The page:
Unrated - Cinema of the Extreme

I could probably count on one hand the number of films whose on-screen depictions of sex/violence have caused me to flinch. Usually that is down to the skills of the director and not the SFX crew. IRREVERSIBLE, Gaspar Noe’s riveting account of the destruction of lives, and the random events that lead up to two scenes of unrelenting violence, joins a list of movies that includes CUTTING MOMENTS, SCHRAMM, SCRAPBOOK, THE DEAD MAN 2: RETURN OF THE DEAD MAN. All have succeeded in their intentions of shocking both audiences and censors alike. However, IRREVERSIBLE differs from the above titles in that it remains the only film to obtain a BBFC rating, and it is commendable that our “moral protectors” have rightly seen that Noe’s unflinching movie is a thought provoking examination and condemnation of violence and its effects, and not a glorification of vigilante style retribution.

Utilising buzzing strobe effects and spinning camera shots that hover in front, above and beneath its characters like a insect; the audience become “fly on the wall” witness to events which are all the more disturbing due to convincing characterisations and situations. The film is also strengthened by central performances by three of French cinema’s finest actors; Vincent Cassell (LA HAINE, DOBERMANN), and his real-life partner Monica Bellucci (BROTHERHOOD OF THE WOLF, and Albert Dupontel (PETITES MISERES, MONIQUE).

IRREVERSIBLE employs the same story telling technique used previously by directors Harold Pinter, Quentin Tarantino, and Christopher Nolan by presenting its chronological sequence of events in reverse. We are briefly introduced to two guys in what appears to be a prison cell ruminating on their crimes, one announces he slept with his daughter – the only thing he ever loved, “Time destroys all things” he mutters. His roommate is more upbeat, “We all think we’re Mephisto. It’s no big deal. We fuck up and they say it’s bad news. It’s tragic. Can’t forget the pleasure, the joy. There’s no bad deeds. Just deeds.” We then hear the whirring of police sirens outside and follow an excellent overhead tracking shot over their heads, out of the building and into the yard of a nightclub where a man is arrested and another being carried out on a stretcher. The film backtracks to events shortly before and we see the same two men, Marcus (Cassel) and Pierre (Dupontel) angrily pushing their way through a gay club in search of a third man, known as ‘La Tenia’. The mood is dark as we are submitted to an onslaught of stroboscopic red lighting flashes and high pitched sound effects that accompany shots of gay men, hustling, fucking and indulging in various S/M activities. They finally come across a man they believe to be La Tenier and a fight ensues in which Marcus has his arm smashed and is about to be buggered. At this point Pierre lifts up a fire extinguisher and smashes it onto the face of their victim a nauseating twenty three times until it is reduced to just a pile of flesh and gristle. Subsequent scenes reveal that the two men had gone to the club to avenge the rape and brutal beating of Marcus’ beautiful girlfriend, Alex (Bellucci) – a woman who Pierre once had an affair with and still loves.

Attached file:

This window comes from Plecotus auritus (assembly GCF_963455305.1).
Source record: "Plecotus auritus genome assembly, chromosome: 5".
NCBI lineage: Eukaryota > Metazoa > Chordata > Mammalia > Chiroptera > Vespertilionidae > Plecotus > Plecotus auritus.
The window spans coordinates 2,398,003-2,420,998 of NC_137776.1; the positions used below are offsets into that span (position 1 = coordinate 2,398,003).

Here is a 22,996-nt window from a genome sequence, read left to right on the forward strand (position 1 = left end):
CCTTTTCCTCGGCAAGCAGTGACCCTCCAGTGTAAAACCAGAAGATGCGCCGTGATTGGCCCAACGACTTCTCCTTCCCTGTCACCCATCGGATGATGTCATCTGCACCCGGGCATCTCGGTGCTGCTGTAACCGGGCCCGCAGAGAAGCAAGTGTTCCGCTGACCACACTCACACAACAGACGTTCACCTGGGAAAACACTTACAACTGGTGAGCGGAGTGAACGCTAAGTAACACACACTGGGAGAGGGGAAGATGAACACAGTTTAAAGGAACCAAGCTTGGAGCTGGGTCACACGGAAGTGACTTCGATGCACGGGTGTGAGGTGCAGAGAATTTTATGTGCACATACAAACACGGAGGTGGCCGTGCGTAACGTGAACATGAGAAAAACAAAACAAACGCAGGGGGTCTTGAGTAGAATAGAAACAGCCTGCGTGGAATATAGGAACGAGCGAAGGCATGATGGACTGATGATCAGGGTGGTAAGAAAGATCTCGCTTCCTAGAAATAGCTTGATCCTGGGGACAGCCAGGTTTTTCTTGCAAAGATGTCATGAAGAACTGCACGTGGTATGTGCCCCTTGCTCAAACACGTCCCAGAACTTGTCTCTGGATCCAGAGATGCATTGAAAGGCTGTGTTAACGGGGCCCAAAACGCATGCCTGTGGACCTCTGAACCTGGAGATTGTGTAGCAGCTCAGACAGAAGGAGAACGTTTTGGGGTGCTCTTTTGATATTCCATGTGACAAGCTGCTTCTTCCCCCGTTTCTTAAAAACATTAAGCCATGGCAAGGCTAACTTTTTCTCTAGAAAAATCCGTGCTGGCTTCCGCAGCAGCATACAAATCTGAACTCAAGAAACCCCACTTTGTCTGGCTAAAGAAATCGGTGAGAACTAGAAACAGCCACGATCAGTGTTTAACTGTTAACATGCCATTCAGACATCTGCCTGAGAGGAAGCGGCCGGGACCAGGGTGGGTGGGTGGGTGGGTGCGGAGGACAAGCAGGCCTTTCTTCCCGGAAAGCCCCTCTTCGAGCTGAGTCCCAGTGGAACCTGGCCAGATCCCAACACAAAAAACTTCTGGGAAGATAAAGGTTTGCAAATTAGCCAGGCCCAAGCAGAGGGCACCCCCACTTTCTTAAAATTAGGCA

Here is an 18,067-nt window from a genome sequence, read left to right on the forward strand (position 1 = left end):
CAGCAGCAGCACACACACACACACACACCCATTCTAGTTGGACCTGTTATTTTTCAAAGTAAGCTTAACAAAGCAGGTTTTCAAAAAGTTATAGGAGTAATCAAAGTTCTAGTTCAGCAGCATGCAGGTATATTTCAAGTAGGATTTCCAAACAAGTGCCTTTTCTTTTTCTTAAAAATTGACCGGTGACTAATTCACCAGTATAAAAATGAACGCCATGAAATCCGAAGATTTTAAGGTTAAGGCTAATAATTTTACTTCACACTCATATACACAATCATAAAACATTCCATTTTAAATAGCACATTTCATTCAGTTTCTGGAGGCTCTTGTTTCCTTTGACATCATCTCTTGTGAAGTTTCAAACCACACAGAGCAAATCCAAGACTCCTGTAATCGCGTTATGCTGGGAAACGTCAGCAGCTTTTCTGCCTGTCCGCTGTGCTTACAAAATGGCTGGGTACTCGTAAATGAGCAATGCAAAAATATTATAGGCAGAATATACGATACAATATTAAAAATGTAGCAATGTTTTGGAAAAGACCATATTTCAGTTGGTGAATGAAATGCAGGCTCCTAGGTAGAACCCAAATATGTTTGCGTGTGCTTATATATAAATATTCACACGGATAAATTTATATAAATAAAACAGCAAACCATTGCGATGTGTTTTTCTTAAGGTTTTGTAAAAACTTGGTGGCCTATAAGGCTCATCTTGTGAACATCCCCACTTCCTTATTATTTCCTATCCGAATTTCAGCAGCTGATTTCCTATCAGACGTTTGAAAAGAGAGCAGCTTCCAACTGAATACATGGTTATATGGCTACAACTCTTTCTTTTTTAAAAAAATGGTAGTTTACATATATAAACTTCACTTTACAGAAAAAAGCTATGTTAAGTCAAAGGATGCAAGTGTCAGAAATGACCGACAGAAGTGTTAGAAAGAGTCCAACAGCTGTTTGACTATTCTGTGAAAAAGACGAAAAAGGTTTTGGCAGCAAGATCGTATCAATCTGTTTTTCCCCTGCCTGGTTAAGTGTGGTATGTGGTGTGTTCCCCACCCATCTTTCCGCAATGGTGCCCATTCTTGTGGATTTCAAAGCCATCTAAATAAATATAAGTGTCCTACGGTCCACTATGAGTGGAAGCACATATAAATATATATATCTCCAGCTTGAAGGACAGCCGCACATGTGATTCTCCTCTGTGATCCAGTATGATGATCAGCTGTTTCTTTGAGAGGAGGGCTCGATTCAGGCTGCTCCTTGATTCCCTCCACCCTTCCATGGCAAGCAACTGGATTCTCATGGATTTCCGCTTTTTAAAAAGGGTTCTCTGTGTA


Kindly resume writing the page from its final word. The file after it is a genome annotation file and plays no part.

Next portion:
The rape scene when it arrives is gratuitous and lasts nine harrowing minutes, and culminating in a vicious attack on Alex’s face. The horror takes place in a subway, again lit red, and is filmed in one long take by a stationery camera. There is no nudity involved, as Noe wisely avoids the possibility of titillating the audience and sinking into exploitation. The result is horrific, and has reportedly resulted in audience members worldwide fainting, or walking out.